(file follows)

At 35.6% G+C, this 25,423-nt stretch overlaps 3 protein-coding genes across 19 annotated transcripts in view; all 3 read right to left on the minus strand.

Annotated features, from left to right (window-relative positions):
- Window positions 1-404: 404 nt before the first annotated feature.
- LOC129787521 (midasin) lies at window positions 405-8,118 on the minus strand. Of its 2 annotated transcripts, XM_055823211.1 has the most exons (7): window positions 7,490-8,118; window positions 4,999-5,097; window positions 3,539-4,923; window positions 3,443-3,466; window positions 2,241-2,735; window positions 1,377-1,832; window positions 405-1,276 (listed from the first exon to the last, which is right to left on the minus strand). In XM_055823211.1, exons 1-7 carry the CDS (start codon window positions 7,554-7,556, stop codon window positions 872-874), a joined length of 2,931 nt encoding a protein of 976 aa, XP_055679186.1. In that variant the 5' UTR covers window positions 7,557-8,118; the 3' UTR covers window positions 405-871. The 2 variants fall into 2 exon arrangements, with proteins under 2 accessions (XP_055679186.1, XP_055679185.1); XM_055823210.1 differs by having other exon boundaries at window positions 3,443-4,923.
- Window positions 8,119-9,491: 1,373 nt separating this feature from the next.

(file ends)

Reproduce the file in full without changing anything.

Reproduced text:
At 35.6% G+C, this 25,423-nt stretch overlaps 3 protein-coding genes across 19 annotated transcripts in view; all 3 read right to left on the minus strand.

Annotated features, from left to right (window-relative positions):
- Window positions 1-404: 404 nt before the first annotated feature.
- LOC129787521 (midasin) lies at window positions 405-8,118 on the minus strand. Of its 2 annotated transcripts, XM_055823211.1 has the most exons (7): window positions 7,490-8,118; window positions 4,999-5,097; window positions 3,539-4,923; window positions 3,443-3,466; window positions 2,241-2,735; window positions 1,377-1,832; window positions 405-1,276 (listed from the first exon to the last, which is right to left on the minus strand). In XM_055823211.1, exons 1-7 carry the CDS (start codon window positions 7,554-7,556, stop codon window positions 872-874), a joined length of 2,931 nt encoding a protein of 976 aa, XP_055679186.1. In that variant the 5' UTR covers window positions 7,557-8,118; the 3' UTR covers window positions 405-871. The 2 variants fall into 2 exon arrangements, with proteins under 2 accessions (XP_055679186.1, XP_055679185.1); XM_055823210.1 differs by having other exon boundaries at window positions 3,443-4,923.
- Window positions 8,119-9,491: 1,373 nt separating this feature from the next.